CRATs can be set up by the donor while living or at death. If the CRAT is established inter vivos, while the donor is living, the donor currently receives a charitable income tax deduction for the present value of the future remainder interest that goes to charity. If it is a testamentary CRAT established upon the death of the donor, the donor receives an estate tax deduction. In either case, the value of the charitable deduction is calculated by reducing the fair market value of the CRAT by the present value of the annuity. The following items affect this calculation:

  • the value of the property transferred to the CRAT,
  • the period of time over which the annuity payments will be made, and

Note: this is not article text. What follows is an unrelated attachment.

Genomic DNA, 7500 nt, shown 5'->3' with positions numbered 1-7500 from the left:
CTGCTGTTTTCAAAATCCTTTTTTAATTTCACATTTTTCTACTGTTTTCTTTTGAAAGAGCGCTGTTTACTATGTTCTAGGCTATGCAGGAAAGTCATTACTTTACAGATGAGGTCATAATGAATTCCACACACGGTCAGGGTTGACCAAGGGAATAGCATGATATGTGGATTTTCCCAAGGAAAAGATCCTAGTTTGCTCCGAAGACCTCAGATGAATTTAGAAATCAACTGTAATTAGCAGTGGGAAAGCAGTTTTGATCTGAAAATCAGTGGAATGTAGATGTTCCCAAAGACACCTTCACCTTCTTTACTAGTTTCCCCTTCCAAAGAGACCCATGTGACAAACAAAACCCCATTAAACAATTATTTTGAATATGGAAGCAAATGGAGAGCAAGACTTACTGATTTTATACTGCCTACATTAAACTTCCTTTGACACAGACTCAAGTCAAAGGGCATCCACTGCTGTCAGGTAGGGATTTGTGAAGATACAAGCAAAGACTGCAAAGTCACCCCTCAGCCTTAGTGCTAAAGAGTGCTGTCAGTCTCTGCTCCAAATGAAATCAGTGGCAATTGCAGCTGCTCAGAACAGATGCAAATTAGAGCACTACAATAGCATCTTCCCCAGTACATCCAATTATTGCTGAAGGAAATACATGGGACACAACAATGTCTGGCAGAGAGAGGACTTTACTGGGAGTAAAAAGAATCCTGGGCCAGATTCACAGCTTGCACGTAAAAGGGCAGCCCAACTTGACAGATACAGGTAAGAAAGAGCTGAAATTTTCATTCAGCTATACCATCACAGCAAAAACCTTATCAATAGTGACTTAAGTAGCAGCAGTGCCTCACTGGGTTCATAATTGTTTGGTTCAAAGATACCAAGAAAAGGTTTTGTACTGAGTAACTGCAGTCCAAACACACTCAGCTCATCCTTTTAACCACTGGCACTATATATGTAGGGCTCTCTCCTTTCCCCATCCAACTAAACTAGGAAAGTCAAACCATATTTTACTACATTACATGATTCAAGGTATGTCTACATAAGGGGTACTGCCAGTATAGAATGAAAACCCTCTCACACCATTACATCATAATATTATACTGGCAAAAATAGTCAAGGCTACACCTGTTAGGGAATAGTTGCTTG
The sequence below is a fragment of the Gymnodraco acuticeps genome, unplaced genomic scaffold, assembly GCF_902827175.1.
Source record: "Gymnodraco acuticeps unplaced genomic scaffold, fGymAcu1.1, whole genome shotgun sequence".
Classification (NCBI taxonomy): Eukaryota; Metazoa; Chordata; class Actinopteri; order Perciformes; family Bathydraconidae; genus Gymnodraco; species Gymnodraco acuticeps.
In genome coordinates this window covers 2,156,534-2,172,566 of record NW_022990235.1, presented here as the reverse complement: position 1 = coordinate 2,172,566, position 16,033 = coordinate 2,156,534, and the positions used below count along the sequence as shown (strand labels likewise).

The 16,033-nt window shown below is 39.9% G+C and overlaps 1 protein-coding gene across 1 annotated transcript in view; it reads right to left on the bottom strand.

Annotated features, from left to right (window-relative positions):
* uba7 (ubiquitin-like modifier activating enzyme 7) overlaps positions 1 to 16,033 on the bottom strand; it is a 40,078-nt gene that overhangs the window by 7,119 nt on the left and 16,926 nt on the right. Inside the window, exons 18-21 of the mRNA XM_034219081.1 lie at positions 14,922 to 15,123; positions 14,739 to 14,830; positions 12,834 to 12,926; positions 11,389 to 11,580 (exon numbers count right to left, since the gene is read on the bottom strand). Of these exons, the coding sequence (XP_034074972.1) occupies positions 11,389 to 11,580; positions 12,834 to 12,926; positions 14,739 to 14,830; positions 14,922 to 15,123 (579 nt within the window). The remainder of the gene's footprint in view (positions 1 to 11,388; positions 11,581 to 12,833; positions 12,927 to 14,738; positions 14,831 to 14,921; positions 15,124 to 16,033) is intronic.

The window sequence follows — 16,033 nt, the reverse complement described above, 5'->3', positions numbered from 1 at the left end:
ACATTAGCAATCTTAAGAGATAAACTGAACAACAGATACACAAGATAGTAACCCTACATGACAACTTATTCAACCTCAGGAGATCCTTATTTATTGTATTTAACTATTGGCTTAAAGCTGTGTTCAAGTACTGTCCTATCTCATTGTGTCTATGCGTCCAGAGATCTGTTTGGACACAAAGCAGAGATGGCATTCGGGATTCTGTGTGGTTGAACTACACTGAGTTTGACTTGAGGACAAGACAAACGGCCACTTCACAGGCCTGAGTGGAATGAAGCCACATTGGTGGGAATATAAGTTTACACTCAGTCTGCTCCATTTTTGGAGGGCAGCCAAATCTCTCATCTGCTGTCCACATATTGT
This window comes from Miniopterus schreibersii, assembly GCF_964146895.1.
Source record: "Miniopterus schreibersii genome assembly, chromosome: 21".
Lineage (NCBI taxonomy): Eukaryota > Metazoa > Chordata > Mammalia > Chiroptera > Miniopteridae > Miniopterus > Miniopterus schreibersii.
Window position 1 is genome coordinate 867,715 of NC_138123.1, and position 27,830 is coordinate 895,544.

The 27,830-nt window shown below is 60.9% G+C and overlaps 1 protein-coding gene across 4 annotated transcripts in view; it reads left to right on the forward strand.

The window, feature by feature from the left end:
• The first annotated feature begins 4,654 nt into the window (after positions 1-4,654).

• the current interest rate.

In addition to the charitable deductions, the earnings in the CRAT grow tax-free. There can be other benefits as well, such as avoiding capital gains tax when contributing appreciated securities to a CRAT, making a CRAT a “win-win” proposition for donors, their family members and charitable organizations.

CRAT Requirements

To qualify as a CRAT, the trust must meet a number of requirements and tests as defined in Section 664(d):

  • Minimum Payouts: A CRAT must make minimum payouts to the non-charitable beneficiary of 5 percent of the initial fair market value (FMV) of the trust property, up to a 50 percent maximum payout;
  • Frequency of Payouts: CRAT payouts must be paid out at least annually;
  • Limitation on Duration: The time period for the non-charitable annuity stream cannot exceed either:
    1. A term of 20 years, or
    2. The life or lives of the individual(s) receiving the payout; and
  • 10% to Charity: The amount of the remainder interest going to a charity must be at least 10 percent of the net FMV of the trust property as of the date it was transferred.